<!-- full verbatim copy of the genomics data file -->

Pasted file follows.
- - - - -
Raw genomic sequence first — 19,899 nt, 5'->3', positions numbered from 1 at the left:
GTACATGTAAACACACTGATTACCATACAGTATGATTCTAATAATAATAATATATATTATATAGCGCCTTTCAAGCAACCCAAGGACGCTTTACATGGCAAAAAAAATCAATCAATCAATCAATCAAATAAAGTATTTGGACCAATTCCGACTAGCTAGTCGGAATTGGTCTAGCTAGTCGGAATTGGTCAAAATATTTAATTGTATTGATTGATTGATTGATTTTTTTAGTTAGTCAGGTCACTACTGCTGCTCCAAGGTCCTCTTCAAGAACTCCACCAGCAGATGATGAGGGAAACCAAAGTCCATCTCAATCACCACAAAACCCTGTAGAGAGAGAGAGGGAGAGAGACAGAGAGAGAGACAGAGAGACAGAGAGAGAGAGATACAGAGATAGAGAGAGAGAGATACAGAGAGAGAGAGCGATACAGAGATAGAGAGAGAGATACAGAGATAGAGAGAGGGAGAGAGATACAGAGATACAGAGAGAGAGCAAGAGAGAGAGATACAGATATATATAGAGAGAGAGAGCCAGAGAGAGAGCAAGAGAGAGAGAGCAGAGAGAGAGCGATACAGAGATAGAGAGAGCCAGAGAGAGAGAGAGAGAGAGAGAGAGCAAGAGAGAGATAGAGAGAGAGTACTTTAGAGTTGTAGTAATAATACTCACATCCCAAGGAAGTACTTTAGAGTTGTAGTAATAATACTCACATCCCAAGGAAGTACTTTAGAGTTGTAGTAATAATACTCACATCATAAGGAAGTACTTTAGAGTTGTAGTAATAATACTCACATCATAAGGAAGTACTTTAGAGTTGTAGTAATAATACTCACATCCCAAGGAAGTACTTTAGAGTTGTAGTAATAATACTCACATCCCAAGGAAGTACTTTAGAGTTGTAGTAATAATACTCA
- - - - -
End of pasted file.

Raw genomic sequence first — 19,899 nt, 5'->3', positions numbered from 1 at the left:
GTACATGTAAACACACTGATTACCATACAGTATGATTCTAATAATAATAATATATATTATATAGCGCCTTTCAAGCAACCCAAGGACGCTTTACATGGCAAAAAAAATCAATCAATCAATCAATCAAATAAAGTATTTGGACCAATTCCGACTAGCTAGTCGGAATTGGTCTAGCTAGTCGGAATTGGTCAAAATATTTAATTGTATTGATTGATTGATTGATTTTTTTAGTTAGTCAGGTCACTACTGCTGCTCCAAGGTCCTCTTCAAGAACTCCACCAGCAGATGATGAGGGAAACCAAAGTCCATCTCAATCACCACAAAACCCTGTAGAGAGAGAGAGGGAGAGAGACAGAGAGAGAGACAGAGAGACAGAGAGAGAGAGATACAGAGATAGAGAGAGAGAGATACAGAGAGAGAGAGCGATACAGAGATAGAGAGAGAGATACAGAGATAGAGAGAGGGAGAGAGATACAGAGATACAGAGAGAGAGCAAGAGAGAGAGATACAGATATATATAGAGAGAGAGAGCCAGAGAGAGAGCAAGAGAGAGAGAGCAGAGAGAGAGCGATACAGAGATAGAGAGAGCCAGAGAGAGAGAGAGAGAGAGAGAGAGCAAGAGAGAGATAGAGAGAGAGTACTTTAGAGTTGTAGTAATAATACTCACATCCCAAGGAAGTACTTTAGAGTTGTAGTAATAATACTCACATCCCAAGGAAGTACTTTAGAGTTGTAGTAATAATACTCACATCATAAGGAAGTACTTTAGAGTTGTAGTAATAATACTCACATCATAAGGAAGTACTTTAGAGTTGTAGTAATAATACTCACATCCCAAGGAAGTACTTTAGAGTTGTAGTAATAATACTCACATCCCAAGGAAGTACTTTAGAGTTGTAGTAATAATACTCA